Hiram Walker’s Glenburgie produced a different style of whisky in Lomond stills.
Highland Single Malt Scotch Whisky
Despite a reputation as one of the best distilleries in the north of Scotland, particularly among excise officers, Glenugie experienced a tumultuous history chequered by a revolving door of operators and periods of closure.
Under the operation of Simon Forbes in the late 1800s – the first licensee to bring considerable success to Glenugie – the distillery featured two pot stills fitted with shell and tube condensers (a horizontal one for the wash still and an upright one for the spirit still) to supplement the existing worm tubs. It had an output of around 90,000 gallons per year.
The majority of Glenugie’s whisky was used for blending, in particular for the Long John blend from the 1950s which was also owned by Seager Evans. Only two own bottlings have been released in recent years, both for current brand owner Chivas Brothers’ Deoch an Doras range in 2010 and 2011 as a 32- and 30-year-old. Several independent bottlings have also been produced.
Once Scotland’s most easterly whisky distillery, Glenugie was also one of four lost distilleries in the Peterhead area (Glenaden, Kirktown, Longside), which was renowned for its fishing industry and two harbours designed by famous architects Thomas Telford and John Smeaton.
The coastal distillery, which was originally called Invernettie, was erected near the Peterhead shoreline by Donald McLeod & Co in 1831, but was continuously set back during its 150-year lifetime by a string of failed owners.
Donald McLeod managed Invernettie for just three years before it was mothballed. The Glenugie Distillery Co., which acquired the site in 1837, converted it into a brewery. It remained that way until 1875, when taken over by Scottish Highland Distillery Co. Ltd, which reinstalled distilling equipment and renamed it Glenugie distillery.
Things were looking up but sadly Glenugie’s new owner failed to make a go of the business and was wound up, with the distillery sold to George Whyte & Co in 1879. Its bad luck continued, and two years after purchasing Glenugie, George Whyte & Co was sequestrated.
It wasn’t until around 1884, when Simon Forbes took over the license, that Glenugie’s fortunes began to look bright. Forbes invested in such ‘considerable improvements and additions’ that excise officers would describe the distillery as one of the best in the north of Scotland.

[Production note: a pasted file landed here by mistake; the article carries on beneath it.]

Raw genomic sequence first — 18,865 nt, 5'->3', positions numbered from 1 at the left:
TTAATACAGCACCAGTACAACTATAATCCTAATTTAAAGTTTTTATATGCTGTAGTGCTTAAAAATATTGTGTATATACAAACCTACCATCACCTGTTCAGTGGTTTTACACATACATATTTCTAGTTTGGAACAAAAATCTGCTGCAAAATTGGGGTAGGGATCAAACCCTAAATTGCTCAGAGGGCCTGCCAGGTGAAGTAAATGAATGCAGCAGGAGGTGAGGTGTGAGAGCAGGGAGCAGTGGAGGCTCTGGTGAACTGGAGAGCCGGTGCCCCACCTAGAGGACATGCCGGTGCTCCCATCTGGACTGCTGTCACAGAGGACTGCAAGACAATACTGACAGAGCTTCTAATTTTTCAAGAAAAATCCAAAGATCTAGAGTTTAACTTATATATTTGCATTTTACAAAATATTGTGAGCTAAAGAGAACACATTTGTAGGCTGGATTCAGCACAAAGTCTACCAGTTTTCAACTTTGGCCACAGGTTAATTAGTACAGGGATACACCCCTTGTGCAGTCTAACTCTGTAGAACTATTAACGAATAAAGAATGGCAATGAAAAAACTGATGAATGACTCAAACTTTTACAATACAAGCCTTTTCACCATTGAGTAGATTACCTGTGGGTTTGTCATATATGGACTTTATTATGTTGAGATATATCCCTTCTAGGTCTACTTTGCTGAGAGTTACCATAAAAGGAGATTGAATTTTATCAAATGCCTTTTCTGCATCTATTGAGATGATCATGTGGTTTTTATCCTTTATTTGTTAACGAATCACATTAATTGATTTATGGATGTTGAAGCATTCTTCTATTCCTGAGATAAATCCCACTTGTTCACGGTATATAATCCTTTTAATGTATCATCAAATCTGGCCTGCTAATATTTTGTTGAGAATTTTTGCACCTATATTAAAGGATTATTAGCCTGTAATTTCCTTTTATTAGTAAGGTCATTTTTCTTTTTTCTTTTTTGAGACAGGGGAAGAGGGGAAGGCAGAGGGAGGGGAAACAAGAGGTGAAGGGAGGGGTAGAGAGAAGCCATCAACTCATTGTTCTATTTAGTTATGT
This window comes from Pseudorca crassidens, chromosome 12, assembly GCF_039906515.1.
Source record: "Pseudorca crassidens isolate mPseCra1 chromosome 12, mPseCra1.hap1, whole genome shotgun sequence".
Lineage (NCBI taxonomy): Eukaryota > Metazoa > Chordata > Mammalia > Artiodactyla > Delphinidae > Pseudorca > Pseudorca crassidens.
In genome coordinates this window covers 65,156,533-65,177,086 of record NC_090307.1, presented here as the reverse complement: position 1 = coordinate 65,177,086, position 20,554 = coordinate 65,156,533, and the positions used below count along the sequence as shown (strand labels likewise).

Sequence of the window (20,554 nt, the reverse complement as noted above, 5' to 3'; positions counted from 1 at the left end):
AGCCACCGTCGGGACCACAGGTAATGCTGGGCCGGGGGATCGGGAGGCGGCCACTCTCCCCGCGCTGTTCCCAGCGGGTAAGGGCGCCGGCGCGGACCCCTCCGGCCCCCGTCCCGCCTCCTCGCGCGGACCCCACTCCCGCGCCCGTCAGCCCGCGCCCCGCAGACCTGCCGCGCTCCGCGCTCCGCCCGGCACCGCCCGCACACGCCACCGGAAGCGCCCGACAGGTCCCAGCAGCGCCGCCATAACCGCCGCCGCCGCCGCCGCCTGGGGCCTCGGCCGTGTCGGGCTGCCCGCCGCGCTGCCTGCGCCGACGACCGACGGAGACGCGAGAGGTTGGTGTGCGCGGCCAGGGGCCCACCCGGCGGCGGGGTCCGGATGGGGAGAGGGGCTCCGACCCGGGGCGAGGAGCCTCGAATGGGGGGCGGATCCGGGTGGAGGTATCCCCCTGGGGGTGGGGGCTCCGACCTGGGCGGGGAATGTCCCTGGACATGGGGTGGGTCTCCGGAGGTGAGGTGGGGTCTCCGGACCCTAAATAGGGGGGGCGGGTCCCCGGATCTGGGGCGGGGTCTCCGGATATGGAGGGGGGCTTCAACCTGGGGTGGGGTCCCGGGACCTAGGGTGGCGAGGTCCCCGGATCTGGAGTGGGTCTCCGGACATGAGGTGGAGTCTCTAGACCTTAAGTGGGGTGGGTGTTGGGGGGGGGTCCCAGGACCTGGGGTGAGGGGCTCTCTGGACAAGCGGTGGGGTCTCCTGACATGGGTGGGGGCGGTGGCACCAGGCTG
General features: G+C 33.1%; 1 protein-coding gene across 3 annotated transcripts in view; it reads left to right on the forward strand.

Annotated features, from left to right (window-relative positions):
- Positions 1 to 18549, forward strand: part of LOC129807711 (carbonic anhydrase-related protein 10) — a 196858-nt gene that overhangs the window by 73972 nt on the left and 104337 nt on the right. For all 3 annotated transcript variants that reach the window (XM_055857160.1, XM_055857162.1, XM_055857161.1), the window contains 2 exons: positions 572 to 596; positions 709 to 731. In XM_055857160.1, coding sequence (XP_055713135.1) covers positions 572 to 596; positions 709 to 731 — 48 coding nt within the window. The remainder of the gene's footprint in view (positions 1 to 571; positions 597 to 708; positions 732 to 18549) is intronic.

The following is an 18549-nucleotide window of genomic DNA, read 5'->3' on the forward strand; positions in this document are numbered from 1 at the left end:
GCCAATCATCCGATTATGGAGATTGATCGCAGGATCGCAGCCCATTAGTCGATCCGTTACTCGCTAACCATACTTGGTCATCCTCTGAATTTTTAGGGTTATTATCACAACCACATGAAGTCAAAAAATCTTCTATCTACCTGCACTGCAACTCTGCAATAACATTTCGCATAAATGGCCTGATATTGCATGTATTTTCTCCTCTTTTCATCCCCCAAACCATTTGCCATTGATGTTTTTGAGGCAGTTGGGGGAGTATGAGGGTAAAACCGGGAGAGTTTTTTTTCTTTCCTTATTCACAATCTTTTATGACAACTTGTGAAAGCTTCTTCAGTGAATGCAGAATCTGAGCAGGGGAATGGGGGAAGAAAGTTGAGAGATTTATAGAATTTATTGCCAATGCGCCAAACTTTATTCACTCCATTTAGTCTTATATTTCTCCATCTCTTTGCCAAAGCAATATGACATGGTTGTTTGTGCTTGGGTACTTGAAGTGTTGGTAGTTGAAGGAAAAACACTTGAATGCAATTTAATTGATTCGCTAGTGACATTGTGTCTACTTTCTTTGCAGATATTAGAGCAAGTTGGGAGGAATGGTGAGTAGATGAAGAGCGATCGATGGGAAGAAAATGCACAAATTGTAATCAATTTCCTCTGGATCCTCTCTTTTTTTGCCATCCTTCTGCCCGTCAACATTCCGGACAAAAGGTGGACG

Forbes operated the distillery until at least 1915, seeing Glenugie through the fallout from the Pattison crash at the start of the century. It was eventually sold onto Glenugie Distillery Ltd in 1923, before a takeover by London distiller Seager Evans & Co. in 1937.
The group was acquired by New York’s Schenley Industries in 1956, with Seager’s Scottish distilleries transferred to its subsidiaries Strathclyde and Long John Distilleries.
In 1970 Seager Evans was renamed Long John International and the business was purchased by British brewer Whitbread five years later.
Glenugie remained operational throughout, though fell victim to the fallout of the whisky loch of the 1980s, closing for good in 1983. Its buildings were split up and sold to two north sea oil firms.
The Glenugie brand name is now owned by Chivas Brothers.
- 1831 Donald McLeod & Co build a distillery at Peterhead peninsular
- 1837 The distillery, which had become mothballed, is converted to a brewery by new owner Glenugie Distillery Co.
- 1875 The site is purchased by Scottish Highland Distillers which transforms it back into a distillery
- 1879 Scottish Highland Distillers is dissolved, and Glenugie is sold to George Whyte & Co.
- 1881 George Whyte & Co is sequestrated
- c.1884 Glenugie is sold to Simon Forbes, who invests in bringing the distillery on form
- 1924 The operation is sold to Glenugie Distillery Ltd, but falls silent two years later.
- 1937 Seager Evans & Co acquires Glenugie and reopens the distillery
- 1956 Seager Evans is acquired by Schenley Industries, and Glenugie is transferred to Long John Distilleries
- 1970 Seager Evans becomes Long John International
- 1975 Long John International is picked up by British brewer Whitbread
- 1983 Glenugie distillery is closed for the last time
- Pernod Ricard 2005 - present